Remove the Wheat from Your Diet
One current diet strategy for those who have lupus is to eliminate wheat and have a gluten-free diet. There’s a physiological reason why this is working for those who have lupus and their symptoms and condition improve.
The Connection of Wheat to Lupus
The reason is because of the genetic structure of the wheat plant. Hybridization started long ago in early centuries but in 1943, it took a turn for the worst. That’s when the Rockefeller Foundation and the Mexican government put their brains together and created the International Maize and Wheat Improvement Center. Their goal was noble – to stop world hunger, but the hybridization processes used were devastating to health.
Surprisingly, the high-yield dwarf wheat plant that was created won its developer the Nobel Peace Prize and other high distinctions because it increased wheat yields eight times. However, a hybrid of a wheat crop doesn’t have the same DNA as the two parent strains. Five percent of the proteins are different. The genes expressed in the plant are genes for gluten proteins, far more than what the original wheat plant had.
It’s these extra genes that make someone wheat sensitive and gluten sensitive. However, when you add additional genetic modifications to the picture, you now have additional problems. The plant may be drought resistant or cold resistant but what is the effect of those genetic modifications to human health? This is what was never tested, and essentially everyone eating modern day wheat is part of the big experiment.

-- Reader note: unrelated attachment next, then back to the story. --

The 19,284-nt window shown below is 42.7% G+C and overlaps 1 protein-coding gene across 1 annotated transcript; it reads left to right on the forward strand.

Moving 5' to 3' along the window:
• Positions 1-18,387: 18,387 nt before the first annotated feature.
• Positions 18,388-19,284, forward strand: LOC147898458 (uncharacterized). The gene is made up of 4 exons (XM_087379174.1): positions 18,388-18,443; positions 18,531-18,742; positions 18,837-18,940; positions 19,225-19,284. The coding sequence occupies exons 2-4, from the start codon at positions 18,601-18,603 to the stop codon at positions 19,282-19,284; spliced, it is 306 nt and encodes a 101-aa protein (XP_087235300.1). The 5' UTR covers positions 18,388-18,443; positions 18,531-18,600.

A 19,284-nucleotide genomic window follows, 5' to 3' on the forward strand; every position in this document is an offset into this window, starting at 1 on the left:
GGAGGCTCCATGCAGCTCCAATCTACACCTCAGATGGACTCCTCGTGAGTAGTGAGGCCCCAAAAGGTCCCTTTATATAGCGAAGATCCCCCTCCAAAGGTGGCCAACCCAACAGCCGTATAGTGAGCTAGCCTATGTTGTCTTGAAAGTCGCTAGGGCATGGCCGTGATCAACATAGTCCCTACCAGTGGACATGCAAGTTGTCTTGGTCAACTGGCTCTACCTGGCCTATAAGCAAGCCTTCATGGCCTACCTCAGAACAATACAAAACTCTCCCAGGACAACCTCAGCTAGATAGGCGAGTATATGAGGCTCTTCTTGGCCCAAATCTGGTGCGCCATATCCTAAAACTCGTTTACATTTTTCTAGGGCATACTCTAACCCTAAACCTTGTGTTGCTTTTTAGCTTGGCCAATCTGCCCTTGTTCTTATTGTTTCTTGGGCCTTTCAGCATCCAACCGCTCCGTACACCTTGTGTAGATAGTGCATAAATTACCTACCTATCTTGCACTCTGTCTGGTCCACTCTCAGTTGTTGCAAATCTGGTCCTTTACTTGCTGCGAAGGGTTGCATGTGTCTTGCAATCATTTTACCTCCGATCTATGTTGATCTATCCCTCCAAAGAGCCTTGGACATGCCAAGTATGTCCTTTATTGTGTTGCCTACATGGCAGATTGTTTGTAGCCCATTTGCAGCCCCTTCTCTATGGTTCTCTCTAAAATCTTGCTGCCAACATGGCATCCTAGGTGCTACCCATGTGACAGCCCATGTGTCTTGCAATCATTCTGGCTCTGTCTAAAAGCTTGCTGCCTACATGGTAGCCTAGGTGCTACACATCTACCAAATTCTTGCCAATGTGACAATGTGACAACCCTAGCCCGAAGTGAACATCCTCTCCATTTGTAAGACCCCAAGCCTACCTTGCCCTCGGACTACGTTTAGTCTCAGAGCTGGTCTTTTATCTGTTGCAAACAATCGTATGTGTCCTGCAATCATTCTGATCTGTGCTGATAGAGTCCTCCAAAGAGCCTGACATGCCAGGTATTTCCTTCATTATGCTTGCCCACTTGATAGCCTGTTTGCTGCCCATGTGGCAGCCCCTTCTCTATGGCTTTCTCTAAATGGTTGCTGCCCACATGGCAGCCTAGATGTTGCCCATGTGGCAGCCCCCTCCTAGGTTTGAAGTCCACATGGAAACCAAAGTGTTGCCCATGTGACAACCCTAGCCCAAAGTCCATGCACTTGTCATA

For example, animals fed soybean plants that are Roundup Ready show alterations in their liver, pancreas, intestines and testicles compared to those who don’t eat genetically modified soybeans. The genetically-modified wheat ends up altering the DNA of those who eat it, just as the genetically-engineered soybeans did in the animals. One change occurs in the Glycemic index of the wheat, raising the index into the high Glycemic index range. This ends up causing biochemical changes in your body via insulin. Thus, hormones are involved in the process of dealing with the changed plant structure.
The problem, according to Dr. Peter Osbourne who is an alternative healing practitioner, is that the genetic changes can be linked to over 300 different diseases. Lupus and other autoimmune disorders, diabetes, obesity, autism, neurological disorders and infertility are only some of them. When the wheat is removed from the diet, the disorders such as lupus then begin to go into remission.
How to Remove Wheat from Your Diet
The question is how are you going to remove wheat from your diet when it’s such an important part of the American diet? Here’s a 5-step process for transitioning to a gluten-free diet, one process that’s important for every person suffering from lupus today:
- Know what foods contain wheat or gluten. The list includes all grains, including corn, soy, rice, wheat, rye, and barley. Until your body stops having an autoimmune reaction to the wheat, you must remove all grains.
- Know what you can eat. You may be safe with buckwheat since it’s not in the wheat family and does not contain gluten.
- Start experimenting with flours. Flours such as buckwheat flour, mesquite flour, coconut flour and almond flour are safe to use. Taro may also be used. Make your muffins, waffles, pancakes, and quick breads out of these.
- Find the right mix. Eat enough protein, wholesome fats such as butter, coconut, and avocado, and fruits, vegetables and nuts to fill in your diet.
- Don’t look back; only look forward. Start to count the symptoms that are going into remission. You’ll want to do this with a log.
Lupus is an autoimmune disorder, and wheat / gluten is an instigator of autoimmune disorders. Give yourself a good six months on this diet. You’ll most likely be exceptionally happy with your results.